Competitor Kout is another company tackling simple e-commerce solutions. The AngelPad company allows merchants to sell physical or digital items with a link that corresponds to a one-page checkout where they can pay with credit card or PayPal. They are targeting what they call “micro merchants,” ones with no need for a full store. Kout is in the process of closing a seed round of funding, and has $20,000 from the 10x accelerator. Founder Devan Koshal started working on the idea in 2009, and says Kout will launch in May. “It’s a fun problem to solve, but it’s a hard one, but we’ll open up the beta to the public very soon,” he said in an interview.  “As we deal with all types of products (digital, physical, and services) not just digital things get complicated in terms of fraud and general user flows.” The 20 most active merchants in Kout’s private beta have been averaging $600 in sales per month.

These simplified selling solutions bring up the issue of security. One benefit to using a solution like eBay is that there are built-in ratings for merchants. Anyone buying something from ShopLocket, Gumroad or similar solutions doesn’t have that peace of mind, though PayPal does offer the ability to file a dispute against a merchant.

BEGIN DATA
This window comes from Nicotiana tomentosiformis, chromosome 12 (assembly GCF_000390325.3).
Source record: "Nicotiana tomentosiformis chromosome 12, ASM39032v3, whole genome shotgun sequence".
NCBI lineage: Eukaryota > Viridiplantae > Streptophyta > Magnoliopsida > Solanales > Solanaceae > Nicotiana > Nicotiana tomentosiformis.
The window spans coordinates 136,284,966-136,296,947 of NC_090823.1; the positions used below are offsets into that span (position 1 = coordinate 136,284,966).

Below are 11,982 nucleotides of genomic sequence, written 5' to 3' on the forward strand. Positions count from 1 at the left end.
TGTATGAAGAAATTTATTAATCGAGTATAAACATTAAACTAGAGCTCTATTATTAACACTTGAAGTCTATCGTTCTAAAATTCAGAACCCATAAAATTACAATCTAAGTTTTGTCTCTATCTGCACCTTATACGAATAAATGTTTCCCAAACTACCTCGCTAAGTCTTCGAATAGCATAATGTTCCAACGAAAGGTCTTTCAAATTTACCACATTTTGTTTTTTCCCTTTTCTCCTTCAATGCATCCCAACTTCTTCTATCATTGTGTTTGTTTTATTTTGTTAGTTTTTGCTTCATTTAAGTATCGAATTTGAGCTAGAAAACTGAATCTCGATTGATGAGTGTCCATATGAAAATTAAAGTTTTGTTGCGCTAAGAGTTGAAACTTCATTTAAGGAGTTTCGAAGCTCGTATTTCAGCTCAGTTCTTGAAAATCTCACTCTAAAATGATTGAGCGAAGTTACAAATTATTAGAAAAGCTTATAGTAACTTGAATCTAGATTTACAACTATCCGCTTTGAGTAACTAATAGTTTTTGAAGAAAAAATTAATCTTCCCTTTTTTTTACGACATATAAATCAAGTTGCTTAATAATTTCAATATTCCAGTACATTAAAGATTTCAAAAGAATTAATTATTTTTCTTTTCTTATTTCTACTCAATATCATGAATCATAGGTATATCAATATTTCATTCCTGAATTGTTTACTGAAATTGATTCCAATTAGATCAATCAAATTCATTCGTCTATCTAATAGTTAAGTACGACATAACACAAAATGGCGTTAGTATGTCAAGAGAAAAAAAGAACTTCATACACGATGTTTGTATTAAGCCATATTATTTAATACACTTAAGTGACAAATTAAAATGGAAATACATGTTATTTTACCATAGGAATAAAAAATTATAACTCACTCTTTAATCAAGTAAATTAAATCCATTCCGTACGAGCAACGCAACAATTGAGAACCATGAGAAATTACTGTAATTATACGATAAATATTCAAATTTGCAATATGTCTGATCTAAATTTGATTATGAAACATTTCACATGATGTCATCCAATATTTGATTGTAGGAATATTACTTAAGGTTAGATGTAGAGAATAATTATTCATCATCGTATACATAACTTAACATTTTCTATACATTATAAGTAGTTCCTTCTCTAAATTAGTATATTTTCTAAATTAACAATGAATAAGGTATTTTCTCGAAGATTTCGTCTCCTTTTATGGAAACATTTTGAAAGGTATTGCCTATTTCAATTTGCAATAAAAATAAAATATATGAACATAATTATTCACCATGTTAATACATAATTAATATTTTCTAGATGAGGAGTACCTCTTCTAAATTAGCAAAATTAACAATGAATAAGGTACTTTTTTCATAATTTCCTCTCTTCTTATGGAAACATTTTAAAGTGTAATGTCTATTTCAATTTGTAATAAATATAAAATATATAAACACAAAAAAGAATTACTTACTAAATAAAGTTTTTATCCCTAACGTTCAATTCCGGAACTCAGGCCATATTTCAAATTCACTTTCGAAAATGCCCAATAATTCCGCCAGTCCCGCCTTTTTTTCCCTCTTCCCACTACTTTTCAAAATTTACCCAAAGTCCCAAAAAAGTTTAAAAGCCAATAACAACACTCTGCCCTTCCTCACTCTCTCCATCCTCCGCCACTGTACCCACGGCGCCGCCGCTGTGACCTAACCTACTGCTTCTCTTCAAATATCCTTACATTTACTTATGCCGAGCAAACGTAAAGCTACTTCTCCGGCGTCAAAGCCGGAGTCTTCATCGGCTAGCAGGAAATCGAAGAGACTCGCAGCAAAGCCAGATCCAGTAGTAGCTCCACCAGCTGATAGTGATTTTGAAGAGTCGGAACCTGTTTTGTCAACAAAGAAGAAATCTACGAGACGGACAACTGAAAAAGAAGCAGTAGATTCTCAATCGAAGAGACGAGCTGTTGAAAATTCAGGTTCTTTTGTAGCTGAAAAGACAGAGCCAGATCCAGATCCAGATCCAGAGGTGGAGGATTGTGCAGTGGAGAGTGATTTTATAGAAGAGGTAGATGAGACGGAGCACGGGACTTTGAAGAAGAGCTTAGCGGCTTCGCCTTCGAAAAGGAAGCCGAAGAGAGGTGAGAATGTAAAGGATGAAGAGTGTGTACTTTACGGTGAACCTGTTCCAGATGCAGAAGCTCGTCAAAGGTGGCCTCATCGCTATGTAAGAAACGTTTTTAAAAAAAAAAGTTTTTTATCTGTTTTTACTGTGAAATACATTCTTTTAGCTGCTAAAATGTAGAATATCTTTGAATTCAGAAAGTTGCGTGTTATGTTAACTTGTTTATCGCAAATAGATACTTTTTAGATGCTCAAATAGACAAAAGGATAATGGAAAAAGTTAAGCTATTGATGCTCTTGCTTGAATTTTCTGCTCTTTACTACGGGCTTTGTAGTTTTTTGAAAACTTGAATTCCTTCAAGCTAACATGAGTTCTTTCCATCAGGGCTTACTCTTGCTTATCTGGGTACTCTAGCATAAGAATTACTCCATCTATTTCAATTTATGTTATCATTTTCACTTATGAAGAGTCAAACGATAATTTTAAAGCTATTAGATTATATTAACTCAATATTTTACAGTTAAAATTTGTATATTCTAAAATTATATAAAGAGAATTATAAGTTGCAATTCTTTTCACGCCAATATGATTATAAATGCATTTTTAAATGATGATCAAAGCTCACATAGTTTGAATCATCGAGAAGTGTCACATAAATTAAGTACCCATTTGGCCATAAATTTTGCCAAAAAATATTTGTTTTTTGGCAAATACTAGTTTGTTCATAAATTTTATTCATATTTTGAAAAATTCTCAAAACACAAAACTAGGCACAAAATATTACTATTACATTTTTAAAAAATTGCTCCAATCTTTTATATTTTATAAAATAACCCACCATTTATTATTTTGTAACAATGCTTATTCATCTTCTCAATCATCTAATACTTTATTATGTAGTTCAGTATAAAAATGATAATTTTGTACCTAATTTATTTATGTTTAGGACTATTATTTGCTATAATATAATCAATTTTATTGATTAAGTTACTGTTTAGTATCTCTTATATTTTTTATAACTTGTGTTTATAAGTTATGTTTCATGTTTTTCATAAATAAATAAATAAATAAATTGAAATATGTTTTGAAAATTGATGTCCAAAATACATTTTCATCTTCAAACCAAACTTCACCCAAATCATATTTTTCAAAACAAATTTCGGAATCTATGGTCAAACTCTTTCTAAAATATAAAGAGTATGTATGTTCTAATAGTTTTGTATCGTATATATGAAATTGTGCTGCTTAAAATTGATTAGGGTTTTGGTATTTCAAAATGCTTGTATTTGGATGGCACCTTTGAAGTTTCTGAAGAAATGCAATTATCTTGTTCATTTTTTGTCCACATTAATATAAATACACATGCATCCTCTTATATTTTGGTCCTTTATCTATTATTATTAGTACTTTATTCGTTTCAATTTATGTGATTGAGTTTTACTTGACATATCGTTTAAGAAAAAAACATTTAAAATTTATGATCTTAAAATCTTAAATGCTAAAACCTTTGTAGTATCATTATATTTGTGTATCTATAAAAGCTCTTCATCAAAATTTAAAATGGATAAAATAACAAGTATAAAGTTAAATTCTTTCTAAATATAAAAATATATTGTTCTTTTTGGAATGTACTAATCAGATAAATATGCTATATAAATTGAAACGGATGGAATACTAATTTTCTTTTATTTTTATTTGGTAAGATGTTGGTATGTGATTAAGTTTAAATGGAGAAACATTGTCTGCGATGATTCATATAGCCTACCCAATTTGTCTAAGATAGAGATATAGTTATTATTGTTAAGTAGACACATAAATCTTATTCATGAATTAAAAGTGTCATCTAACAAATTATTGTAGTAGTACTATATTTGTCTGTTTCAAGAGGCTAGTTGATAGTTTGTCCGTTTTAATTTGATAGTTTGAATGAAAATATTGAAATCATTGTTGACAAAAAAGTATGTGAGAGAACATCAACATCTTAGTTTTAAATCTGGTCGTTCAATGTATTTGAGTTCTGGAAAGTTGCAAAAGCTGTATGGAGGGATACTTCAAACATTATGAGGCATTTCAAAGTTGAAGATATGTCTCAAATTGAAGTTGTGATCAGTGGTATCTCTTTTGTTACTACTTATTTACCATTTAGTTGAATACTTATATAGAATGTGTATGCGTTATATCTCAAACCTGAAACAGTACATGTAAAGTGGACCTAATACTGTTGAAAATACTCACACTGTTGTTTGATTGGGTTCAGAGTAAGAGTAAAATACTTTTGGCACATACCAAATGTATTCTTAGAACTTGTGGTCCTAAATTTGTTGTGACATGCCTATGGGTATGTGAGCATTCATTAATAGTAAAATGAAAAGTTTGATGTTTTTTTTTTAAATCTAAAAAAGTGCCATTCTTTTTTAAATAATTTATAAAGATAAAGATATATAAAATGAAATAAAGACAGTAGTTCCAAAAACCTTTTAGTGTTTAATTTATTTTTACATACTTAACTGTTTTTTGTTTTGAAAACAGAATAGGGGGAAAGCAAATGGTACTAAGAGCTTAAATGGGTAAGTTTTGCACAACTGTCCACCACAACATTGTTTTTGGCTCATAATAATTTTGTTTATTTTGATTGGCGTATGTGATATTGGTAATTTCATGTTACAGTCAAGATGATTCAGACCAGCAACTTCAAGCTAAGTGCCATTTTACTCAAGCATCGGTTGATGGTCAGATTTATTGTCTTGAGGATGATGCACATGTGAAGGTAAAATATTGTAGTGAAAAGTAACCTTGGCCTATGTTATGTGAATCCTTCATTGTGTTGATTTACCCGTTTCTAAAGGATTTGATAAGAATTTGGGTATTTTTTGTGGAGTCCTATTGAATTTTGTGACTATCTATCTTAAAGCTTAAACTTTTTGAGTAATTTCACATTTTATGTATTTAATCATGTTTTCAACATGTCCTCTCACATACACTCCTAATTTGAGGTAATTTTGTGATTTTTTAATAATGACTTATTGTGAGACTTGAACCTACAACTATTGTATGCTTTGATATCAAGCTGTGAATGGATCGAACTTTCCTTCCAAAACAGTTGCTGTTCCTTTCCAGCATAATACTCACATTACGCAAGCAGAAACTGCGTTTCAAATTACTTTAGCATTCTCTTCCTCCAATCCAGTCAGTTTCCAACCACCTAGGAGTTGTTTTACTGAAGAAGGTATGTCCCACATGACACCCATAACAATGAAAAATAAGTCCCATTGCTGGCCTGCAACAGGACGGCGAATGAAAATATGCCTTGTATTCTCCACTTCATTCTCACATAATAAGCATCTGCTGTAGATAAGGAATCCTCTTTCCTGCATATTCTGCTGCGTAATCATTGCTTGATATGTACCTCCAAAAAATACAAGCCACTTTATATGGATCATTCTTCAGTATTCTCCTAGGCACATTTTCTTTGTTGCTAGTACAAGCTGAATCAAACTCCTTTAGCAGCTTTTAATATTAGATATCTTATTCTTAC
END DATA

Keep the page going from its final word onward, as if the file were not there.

And these solutions are only effective for sellers with one or two items. Hague recognizes that ShopLocket is only ideal for a merchant who has few items to sell, and eventually customers with multiple products to sell will need to upgrade to a more robust solution. “We joke with the guys at Shopify about doing a ‘graduate’ button,” Hague said. “Our goal is to make it the simplest way possible to sell. So we don’t want to start building the huge back-end system. We want to be compatible with the existing ecosystem.”


Erin Bury

Erin Bury

Erin Bury is a Co-founder and CEO at Willful, an online estate planning platform. Also a former Managing Director at Eighty-Eight, a creative communications agency based in Toronto. She was formerly the Managing Editor at BetaKit. Follow her on Twitter at @erinbury.